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Women Involved in Social Reform in the 19th Century - Essay Example

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In the paper “Women Involved in Social Reform in the 19th Century” the author tries to understand how the “Cult of True Womanhood” encouraged women in the 19th century to become involved in social reform. In what ways did this gender ideology influence the reform agenda?…
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Women Involved in Social Reform in the 19th Century
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Download file to see previous pages However, this role is not enough, as they are also required to be career oriented and ambitious. The ‘Cult of True Womanhood’ that entitled women as deities of the household enabled women to regard their self-importance, as the whole theory attached with the concept of womanhood was self-destructive. There was a strategy to make women acknowledge their role associated with their families and homes only. However, according to the concept, women were regarded morally and virtually superior to men. The concept accommodated men as creatures prone to do wrong and entitled women as the guardians of the household who not only tried to safeguard men from flawed lives, but also kept graceful nature to bear the uncertainties of their husbands. This paper discusses American women’s involvement in social reform in the 19th century and women formed a good total of American population. The ‘cult of true womanhood’ encouraged women in the 19th century to become involved in social reform by standing with men in terms of running their households and they witnessed promotion of their gender ideologies through education.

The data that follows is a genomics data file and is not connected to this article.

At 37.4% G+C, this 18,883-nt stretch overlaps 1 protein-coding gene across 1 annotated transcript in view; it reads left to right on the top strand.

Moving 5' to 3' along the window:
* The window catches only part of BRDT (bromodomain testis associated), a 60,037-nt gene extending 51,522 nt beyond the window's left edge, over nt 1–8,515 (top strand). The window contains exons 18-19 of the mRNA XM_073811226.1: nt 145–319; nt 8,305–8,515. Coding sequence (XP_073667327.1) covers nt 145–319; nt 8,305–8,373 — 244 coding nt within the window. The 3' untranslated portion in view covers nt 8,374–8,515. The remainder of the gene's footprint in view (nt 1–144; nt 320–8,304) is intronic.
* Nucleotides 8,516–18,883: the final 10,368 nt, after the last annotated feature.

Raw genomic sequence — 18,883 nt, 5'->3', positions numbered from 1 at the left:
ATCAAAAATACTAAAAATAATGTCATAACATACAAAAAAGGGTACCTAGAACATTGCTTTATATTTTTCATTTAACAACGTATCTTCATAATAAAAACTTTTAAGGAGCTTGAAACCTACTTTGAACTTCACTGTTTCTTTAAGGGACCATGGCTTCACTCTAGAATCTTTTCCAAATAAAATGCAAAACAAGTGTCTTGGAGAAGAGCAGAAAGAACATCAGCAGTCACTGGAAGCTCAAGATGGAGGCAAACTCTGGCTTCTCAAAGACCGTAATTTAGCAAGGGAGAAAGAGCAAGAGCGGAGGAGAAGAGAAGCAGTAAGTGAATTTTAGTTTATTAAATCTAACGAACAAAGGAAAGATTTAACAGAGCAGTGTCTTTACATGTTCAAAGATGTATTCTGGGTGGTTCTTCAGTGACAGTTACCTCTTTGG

The ‘cult of true womanhood’ arrested women in their houses and assigned them the role of managing their households domestically only. “When depicted within households, women were romanticized as “Republican mothers” and cultivated companions” (Boydston, 1996). The women were required to tend to the needs of the men of their homes, their children and their families. In fulfilling their standardized roles defined as per the concept deprived of their right to work outside. However, due to economic pressure on the society, they continue to work outside for their household management. This approach of the women and their financial requirements brought men against them and they regarded working women as morally deprived and inferior to other women.
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